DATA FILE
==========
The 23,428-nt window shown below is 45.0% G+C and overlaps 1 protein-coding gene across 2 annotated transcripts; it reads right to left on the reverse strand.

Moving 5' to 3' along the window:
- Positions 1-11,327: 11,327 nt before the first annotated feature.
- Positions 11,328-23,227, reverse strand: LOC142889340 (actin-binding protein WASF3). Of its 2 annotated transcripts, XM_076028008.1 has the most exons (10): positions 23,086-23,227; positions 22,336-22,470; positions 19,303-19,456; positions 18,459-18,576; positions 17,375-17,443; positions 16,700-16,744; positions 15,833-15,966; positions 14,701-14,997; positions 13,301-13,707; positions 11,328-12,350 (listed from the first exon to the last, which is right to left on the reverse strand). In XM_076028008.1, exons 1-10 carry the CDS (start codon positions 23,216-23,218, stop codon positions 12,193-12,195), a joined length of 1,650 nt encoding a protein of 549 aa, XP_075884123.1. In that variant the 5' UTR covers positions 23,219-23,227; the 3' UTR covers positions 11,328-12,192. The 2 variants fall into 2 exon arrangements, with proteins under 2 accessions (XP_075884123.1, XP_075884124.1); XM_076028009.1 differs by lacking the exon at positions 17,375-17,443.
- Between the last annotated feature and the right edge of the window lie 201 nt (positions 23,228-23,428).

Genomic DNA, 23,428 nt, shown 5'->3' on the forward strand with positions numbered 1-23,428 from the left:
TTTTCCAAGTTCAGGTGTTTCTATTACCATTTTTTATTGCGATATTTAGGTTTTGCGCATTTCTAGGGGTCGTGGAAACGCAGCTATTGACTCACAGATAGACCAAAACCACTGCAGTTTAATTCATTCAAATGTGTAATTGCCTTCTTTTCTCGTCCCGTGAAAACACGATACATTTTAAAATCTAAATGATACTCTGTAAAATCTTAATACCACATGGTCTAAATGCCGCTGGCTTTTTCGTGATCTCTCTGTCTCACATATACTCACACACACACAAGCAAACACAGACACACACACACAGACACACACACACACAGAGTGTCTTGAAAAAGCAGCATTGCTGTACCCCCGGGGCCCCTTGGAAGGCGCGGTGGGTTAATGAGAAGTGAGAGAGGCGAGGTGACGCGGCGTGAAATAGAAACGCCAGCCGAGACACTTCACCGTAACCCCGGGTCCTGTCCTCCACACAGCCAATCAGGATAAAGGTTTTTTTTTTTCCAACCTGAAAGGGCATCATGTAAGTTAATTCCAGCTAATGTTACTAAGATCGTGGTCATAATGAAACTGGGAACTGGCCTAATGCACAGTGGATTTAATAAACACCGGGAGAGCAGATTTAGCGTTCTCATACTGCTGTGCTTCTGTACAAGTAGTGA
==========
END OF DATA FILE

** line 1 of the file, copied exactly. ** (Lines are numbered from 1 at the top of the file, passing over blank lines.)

The 23,428-nt window shown below is 45.0% G+C and overlaps 1 protein-coding gene across 2 annotated transcripts; it reads right to left on the reverse strand.